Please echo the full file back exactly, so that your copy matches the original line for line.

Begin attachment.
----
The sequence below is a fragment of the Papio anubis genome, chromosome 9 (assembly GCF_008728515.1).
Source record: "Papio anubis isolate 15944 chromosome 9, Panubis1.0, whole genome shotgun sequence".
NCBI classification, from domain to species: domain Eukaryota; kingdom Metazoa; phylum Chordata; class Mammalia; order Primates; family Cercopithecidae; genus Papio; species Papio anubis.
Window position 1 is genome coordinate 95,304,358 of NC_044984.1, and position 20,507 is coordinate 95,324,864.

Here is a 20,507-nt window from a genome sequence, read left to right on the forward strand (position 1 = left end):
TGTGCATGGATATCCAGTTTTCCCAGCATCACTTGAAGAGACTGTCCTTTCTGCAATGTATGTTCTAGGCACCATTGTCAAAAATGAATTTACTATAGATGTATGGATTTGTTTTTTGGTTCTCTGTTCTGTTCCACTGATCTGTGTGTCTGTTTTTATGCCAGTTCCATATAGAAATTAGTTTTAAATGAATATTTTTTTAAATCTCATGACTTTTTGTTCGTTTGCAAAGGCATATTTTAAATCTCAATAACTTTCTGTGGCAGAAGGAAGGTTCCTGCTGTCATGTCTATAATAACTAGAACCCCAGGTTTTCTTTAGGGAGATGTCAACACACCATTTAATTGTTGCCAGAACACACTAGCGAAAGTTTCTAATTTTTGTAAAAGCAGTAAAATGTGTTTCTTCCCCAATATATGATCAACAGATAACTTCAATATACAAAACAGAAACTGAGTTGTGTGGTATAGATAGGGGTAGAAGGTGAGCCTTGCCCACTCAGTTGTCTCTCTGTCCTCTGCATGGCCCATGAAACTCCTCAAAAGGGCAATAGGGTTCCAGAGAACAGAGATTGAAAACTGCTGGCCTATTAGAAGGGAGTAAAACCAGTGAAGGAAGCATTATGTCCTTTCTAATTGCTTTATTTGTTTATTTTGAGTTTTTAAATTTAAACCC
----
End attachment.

The sequence below is a fragment of the Papio anubis genome, chromosome 9 (assembly GCF_008728515.1).
Source record: "Papio anubis isolate 15944 chromosome 9, Panubis1.0, whole genome shotgun sequence".
NCBI classification, from domain to species: domain Eukaryota; kingdom Metazoa; phylum Chordata; class Mammalia; order Primates; family Cercopithecidae; genus Papio; species Papio anubis.
Window position 1 is genome coordinate 95,304,358 of NC_044984.1, and position 20,507 is coordinate 95,324,864.

Here is a 20,507-nt window from a genome sequence, read left to right on the forward strand (position 1 = left end):
TGTGCATGGATATCCAGTTTTCCCAGCATCACTTGAAGAGACTGTCCTTTCTGCAATGTATGTTCTAGGCACCATTGTCAAAAATGAATTTACTATAGATGTATGGATTTGTTTTTTGGTTCTCTGTTCTGTTCCACTGATCTGTGTGTCTGTTTTTATGCCAGTTCCATATAGAAATTAGTTTTAAATGAATATTTTTTTAAATCTCATGACTTTTTGTTCGTTTGCAAAGGCATATTTTAAATCTCAATAACTTTCTGTGGCAGAAGGAAGGTTCCTGCTGTCATGTCTATAATAACTAGAACCCCAGGTTTTCTTTAGGGAGATGTCAACACACCATTTAATTGTTGCCAGAACACACTAGCGAAAGTTTCTAATTTTTGTAAAAGCAGTAAAATGTGTTTCTTCCCCAATATATGATCAACAGATAACTTCAATATACAAAACAGAAACTGAGTTGTGTGGTATAGATAGGGGTAGAAGGTGAGCCTTGCCCACTCAGTTGTCTCTCTGTCCTCTGCATGGCCCATGAAACTCCTCAAAAGGGCAATAGGGTTCCAGAGAACAGAGATTGAAAACTGCTGGCCTATTAGAAGGGAGTAAAACCAGTGAAGGAAGCATTATGTCCTTTCTAATTGCTTTATTTGTTTATTTTGAGTTTTTAAATTTAAACCC